June 28, 2012
Image Mission Elapsed Time (MET):
Narrow Angle Camera (NAC) of the Mercury Dual Imaging System (MDIS)
The crater is 10 km (6.2 miles) in diameter.
This image shows an impact crater surrounded by smaller craters which are possibly secondaries from Rustaveli
. The crater has a small central peak
or floor mound, whereas the nearby craters are simple
. The central crater has a sharper rim and fresher appearance than the other craters, suggesting that it is younger. The smaller craters are more degraded and less dramatic showing the passage of time on Mercury.
This image was acquired as a high-resolution targeted observation. Targeted observations are images of a small area on Mercury's surface at resolutions much higher than the 200-meter/pixel morphology base map. It is not possible to cover all of Mercury's surface at this high resolution, but typically several areas of high scientific interest are imaged in this mode each week.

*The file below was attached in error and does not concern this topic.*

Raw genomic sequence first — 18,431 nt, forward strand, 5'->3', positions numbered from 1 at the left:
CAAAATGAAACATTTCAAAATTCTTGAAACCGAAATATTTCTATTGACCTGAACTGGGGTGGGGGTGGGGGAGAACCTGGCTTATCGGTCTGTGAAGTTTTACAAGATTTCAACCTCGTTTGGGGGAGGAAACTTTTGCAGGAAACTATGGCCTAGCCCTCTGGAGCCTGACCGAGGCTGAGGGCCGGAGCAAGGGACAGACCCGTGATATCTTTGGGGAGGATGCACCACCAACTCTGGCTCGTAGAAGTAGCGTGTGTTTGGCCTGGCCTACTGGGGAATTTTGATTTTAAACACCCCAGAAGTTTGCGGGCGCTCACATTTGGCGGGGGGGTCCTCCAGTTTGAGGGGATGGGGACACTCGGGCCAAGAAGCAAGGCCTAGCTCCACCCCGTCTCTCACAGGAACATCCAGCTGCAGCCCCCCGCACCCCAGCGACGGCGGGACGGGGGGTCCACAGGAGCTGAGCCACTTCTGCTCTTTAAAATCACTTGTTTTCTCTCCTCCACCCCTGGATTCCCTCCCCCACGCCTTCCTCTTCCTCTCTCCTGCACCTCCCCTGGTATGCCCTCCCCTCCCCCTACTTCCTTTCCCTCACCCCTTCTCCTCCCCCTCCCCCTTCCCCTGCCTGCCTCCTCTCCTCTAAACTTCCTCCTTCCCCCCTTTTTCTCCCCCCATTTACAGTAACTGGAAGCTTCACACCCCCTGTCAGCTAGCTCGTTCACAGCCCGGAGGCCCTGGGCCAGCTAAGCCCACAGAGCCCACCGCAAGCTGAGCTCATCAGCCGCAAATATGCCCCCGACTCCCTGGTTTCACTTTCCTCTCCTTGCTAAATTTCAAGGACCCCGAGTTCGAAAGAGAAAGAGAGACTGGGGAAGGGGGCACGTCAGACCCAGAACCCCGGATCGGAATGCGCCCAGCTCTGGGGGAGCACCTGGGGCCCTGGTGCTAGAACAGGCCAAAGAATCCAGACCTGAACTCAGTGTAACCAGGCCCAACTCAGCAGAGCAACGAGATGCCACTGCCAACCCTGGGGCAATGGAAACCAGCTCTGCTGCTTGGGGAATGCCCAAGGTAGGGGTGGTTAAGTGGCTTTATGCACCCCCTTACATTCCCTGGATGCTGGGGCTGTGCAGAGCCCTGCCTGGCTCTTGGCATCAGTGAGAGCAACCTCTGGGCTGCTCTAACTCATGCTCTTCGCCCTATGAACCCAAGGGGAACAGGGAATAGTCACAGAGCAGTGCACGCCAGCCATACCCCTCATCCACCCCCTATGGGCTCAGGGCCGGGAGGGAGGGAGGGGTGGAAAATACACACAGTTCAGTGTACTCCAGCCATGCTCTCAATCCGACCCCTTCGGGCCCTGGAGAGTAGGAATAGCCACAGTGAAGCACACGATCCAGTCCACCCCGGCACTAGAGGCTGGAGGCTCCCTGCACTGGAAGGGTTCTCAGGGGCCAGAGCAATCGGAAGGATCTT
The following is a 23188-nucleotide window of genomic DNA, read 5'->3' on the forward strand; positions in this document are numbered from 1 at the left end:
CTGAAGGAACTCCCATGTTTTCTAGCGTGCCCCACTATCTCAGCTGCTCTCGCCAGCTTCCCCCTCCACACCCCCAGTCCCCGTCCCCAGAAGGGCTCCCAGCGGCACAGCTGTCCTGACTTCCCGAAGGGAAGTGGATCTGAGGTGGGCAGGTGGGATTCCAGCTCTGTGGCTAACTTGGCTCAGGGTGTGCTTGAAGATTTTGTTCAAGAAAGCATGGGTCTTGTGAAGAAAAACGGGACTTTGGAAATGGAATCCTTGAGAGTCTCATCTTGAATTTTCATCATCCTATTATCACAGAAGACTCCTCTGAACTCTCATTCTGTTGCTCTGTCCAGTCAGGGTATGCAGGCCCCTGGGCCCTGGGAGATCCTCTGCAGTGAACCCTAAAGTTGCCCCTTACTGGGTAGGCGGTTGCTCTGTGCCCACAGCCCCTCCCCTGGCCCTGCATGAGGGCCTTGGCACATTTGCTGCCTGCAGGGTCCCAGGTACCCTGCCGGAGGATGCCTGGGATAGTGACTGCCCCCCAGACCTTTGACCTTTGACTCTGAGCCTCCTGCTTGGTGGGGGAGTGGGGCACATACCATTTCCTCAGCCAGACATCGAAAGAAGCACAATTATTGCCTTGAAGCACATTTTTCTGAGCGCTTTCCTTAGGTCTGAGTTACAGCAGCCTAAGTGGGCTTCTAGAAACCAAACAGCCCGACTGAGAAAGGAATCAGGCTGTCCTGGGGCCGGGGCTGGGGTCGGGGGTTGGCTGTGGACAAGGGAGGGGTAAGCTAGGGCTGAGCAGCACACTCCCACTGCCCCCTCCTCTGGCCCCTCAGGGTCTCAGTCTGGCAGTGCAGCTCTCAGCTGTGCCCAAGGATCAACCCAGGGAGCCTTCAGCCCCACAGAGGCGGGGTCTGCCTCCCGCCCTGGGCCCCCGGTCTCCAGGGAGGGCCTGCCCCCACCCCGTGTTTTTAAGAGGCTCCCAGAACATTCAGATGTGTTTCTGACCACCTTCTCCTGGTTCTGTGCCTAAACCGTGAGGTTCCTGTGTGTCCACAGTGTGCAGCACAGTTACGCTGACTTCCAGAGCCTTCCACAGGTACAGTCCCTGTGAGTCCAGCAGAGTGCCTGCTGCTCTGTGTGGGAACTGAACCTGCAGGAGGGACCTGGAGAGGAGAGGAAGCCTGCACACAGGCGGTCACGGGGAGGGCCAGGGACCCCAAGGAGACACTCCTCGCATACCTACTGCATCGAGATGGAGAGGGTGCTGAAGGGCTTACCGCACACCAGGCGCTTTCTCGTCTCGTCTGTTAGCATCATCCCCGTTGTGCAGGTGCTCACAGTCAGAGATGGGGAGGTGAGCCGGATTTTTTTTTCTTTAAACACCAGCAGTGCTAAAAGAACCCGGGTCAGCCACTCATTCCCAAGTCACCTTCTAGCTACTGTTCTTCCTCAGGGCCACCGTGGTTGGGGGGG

The MESSENGER spacecraft is the first ever to orbit the planet Mercury, and the spacecraft's seven scientific instruments and radio science investigation
are unraveling the history and evolution of the Solar System's innermost planet. Visit the Why Mercury?
section of this website to learn more about the key science questions that the MESSENGER mission is addressing. During the one-year primary mission, MESSENGER acquired 88,746 images and extensive other data sets. MESSENGER is now in a yearlong extended mission, during which plans call for the acquisition of more than 80,000 additional images to support MESSENGER's science goals.
Credit: NASA/Johns Hopkins University Applied Physics Laboratory/Carnegie Institution of Washington
For information regarding the use of MESSENGER images, see the image use policy.